By Joel Hruska on June 16, 2021 at 2:19 pm
The scientists at Germany’s Fraunhofer Institute have announced they’ve taken delivery of the kind of package most of us dream of getting — provided you’ve got a steady supply of liquid nitrogen on hand, a degree in theoretical physics (as opposed to a theoretical degree in physics), and a working knowledge of whatever it is you need to know to program quantum computers in the first place. Specifically, the researchers took possession of an IBM Quantum System One.

This is the first time IBM has shipped a quantum system outside the United States, and it’s a major goalpost on the company’s long-term drive to commercialize quantum computing. A system in Japan is expected to come online in July.
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Amazing...

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Quantum computers take up a lot of space. Researchers decided to shrink this one down

June 21, 2021 -- 12:17 GMT (13:17 BST)

Quantum computers still require large, dedicated rooms and complex installations, but now, in a new step towards bringing the technology out of the lab, researchers have designed a prototype quantum computer that is compact enough to fit in ordinary data center racks.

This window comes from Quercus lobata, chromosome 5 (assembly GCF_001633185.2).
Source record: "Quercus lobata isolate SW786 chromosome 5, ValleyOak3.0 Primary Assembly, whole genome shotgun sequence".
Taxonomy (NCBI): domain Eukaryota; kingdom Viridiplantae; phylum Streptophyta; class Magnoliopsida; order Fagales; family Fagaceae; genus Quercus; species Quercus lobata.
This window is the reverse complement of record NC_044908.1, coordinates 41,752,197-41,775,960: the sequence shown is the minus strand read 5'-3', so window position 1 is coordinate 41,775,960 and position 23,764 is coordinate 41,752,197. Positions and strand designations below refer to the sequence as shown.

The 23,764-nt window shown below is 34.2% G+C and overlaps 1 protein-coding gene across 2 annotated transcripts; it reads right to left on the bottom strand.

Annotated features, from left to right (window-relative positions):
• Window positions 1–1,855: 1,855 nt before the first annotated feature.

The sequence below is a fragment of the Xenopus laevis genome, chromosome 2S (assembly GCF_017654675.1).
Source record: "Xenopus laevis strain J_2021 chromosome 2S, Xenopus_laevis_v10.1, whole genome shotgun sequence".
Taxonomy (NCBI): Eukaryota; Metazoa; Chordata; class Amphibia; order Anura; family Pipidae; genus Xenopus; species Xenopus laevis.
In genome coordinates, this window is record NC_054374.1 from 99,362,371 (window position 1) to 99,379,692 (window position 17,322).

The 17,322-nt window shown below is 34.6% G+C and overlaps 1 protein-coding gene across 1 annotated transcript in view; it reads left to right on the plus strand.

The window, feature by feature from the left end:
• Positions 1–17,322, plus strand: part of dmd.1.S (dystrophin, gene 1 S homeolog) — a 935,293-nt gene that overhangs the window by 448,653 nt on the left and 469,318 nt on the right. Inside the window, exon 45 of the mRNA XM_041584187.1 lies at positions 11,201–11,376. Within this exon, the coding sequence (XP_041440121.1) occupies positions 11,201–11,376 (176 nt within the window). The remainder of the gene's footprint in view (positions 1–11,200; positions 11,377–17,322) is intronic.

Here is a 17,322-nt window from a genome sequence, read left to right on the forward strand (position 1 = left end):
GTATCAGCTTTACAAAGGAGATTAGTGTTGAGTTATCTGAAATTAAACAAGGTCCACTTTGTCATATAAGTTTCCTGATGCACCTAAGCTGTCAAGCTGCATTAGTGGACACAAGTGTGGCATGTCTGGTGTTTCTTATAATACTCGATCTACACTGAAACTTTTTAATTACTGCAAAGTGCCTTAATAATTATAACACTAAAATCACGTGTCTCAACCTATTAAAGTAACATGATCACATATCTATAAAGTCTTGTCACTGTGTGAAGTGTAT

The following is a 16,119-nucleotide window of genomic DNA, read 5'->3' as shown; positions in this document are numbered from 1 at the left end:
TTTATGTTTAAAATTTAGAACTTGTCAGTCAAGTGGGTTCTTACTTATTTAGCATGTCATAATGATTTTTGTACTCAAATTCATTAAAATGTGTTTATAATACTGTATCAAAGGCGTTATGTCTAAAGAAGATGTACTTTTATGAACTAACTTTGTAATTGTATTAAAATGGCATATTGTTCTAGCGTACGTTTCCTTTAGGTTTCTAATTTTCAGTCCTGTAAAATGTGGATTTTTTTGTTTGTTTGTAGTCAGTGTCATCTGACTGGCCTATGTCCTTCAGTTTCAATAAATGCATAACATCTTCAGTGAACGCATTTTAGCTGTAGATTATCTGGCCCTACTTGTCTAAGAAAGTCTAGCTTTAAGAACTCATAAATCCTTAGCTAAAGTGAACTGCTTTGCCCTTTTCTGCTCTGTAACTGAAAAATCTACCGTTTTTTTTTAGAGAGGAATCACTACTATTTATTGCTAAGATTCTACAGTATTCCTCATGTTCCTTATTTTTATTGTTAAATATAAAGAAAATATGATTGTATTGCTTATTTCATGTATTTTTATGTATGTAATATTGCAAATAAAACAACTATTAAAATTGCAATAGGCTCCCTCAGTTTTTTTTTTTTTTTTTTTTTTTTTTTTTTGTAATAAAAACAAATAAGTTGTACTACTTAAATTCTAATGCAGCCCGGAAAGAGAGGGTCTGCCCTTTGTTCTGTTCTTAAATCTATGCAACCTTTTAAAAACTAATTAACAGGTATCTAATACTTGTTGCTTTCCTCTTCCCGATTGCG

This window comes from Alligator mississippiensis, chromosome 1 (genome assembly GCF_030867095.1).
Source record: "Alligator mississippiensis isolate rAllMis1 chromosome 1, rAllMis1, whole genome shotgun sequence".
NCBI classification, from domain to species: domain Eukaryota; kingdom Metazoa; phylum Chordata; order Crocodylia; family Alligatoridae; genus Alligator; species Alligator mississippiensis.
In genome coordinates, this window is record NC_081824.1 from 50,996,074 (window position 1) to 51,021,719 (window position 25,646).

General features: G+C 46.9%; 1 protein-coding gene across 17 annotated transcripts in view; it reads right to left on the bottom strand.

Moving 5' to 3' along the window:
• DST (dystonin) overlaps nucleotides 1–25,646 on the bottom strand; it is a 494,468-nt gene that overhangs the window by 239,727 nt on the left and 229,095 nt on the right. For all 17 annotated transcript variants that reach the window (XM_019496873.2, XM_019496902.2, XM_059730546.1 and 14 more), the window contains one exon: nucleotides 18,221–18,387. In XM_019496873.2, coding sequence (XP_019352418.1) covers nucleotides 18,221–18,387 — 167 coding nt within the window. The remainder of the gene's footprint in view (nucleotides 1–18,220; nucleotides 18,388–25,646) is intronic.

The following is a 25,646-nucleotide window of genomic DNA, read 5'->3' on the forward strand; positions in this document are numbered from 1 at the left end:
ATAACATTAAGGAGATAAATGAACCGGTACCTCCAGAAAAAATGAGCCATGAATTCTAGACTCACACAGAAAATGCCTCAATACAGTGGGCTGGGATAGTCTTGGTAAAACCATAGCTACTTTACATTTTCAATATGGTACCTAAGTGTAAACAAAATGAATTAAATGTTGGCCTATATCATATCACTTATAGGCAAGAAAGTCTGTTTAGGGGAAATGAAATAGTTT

As part of an EU-funded project called AQTION, a group of scientists from the University of Innsbruck in Austria successfully set up a fully functional ion trap quantum computer into two 19-inch server racks, as typically found in data centers around the world. The device only requires a single wall-mounted power plug and is otherwise self-contained.

The prototype is an exciting development in an industry that relies mostly on lab-based implementations, where quantum computers can only be controlled thanks to purpose-built infrastructure. Developing a set-up that is more accessible is therefore key to expanding the reach of the technology.

[...]

Even outside of the controlled environment that can be achieved in a lab, the device was stable enough to operate without interruption from external disturbances, and the physicists were able to individually control and entangle up to 24 ions. Measurements showed that the system's performance and error rate were on par with lab-based implementations.

[...]

By next year, the team is expecting to create a device with up to 50 individually controllable qubits.

Read more: https://www.zdnet.com/article/quantum-c ... RSSbaffb68